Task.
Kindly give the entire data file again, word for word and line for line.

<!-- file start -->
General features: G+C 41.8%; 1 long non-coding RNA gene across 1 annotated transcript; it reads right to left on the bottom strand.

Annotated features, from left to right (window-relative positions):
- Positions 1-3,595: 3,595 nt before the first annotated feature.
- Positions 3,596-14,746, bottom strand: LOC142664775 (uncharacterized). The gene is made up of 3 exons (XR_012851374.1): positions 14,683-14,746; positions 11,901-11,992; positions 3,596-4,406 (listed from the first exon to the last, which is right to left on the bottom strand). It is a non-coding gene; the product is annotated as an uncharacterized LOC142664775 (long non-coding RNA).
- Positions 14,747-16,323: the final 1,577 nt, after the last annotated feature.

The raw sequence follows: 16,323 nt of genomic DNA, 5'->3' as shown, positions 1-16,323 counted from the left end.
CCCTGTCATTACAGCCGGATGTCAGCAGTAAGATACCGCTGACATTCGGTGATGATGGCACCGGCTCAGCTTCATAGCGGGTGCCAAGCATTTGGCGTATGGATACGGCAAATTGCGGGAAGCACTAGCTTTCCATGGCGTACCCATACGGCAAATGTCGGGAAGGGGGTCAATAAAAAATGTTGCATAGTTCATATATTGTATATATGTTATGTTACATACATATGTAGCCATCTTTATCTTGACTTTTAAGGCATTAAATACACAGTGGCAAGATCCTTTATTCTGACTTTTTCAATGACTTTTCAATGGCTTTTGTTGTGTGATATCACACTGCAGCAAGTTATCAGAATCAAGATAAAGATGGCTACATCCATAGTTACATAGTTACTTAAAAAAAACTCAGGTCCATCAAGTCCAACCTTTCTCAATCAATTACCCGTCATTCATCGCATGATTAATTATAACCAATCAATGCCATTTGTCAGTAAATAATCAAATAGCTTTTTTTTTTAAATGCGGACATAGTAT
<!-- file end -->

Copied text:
General features: G+C 41.8%; 1 long non-coding RNA gene across 1 annotated transcript; it reads right to left on the bottom strand.

Annotated features, from left to right (window-relative positions):
- Positions 1-3,595: 3,595 nt before the first annotated feature.
- Positions 3,596-14,746, bottom strand: LOC142664775 (uncharacterized). The gene is made up of 3 exons (XR_012851374.1): positions 14,683-14,746; positions 11,901-11,992; positions 3,596-4,406 (listed from the first exon to the last, which is right to left on the bottom strand). It is a non-coding gene; the product is annotated as an uncharacterized LOC142664775 (long non-coding RNA).
- Positions 14,747-16,323: the final 1,577 nt, after the last annotated feature.

The raw sequence follows: 16,323 nt of genomic DNA, 5'->3' as shown, positions 1-16,323 counted from the left end.
CCCTGTCATTACAGCCGGATGTCAGCAGTAAGATACCGCTGACATTCGGTGATGATGGCACCGGCTCAGCTTCATAGCGGGTGCCAAGCATTTGGCGTATGGATACGGCAAATTGCGGGAAGCACTAGCTTTCCATGGCGTACCCATACGGCAAATGTCGGGAAGGGGGTCAATAAAAAATGTTGCATAGTTCATATATTGTATATATGTTATGTTACATACATATGTAGCCATCTTTATCTTGACTTTTAAGGCATTAAATACACAGTGGCAAGATCCTTTATTCTGACTTTTTCAATGACTTTTCAATGGCTTTTGTTGTGTGATATCACACTGCAGCAAGTTATCAGAATCAAGATAAAGATGGCTACATCCATAGTTACATAGTTACTTAAAAAAAACTCAGGTCCATCAAGTCCAACCTTTCTCAATCAATTACCCGTCATTCATCGCATGATTAATTATAACCAATCAATGCCATTTGTCAGTAAATAATCAAATAGCTTTTTTTTTTAAATGCGGACATAGTAT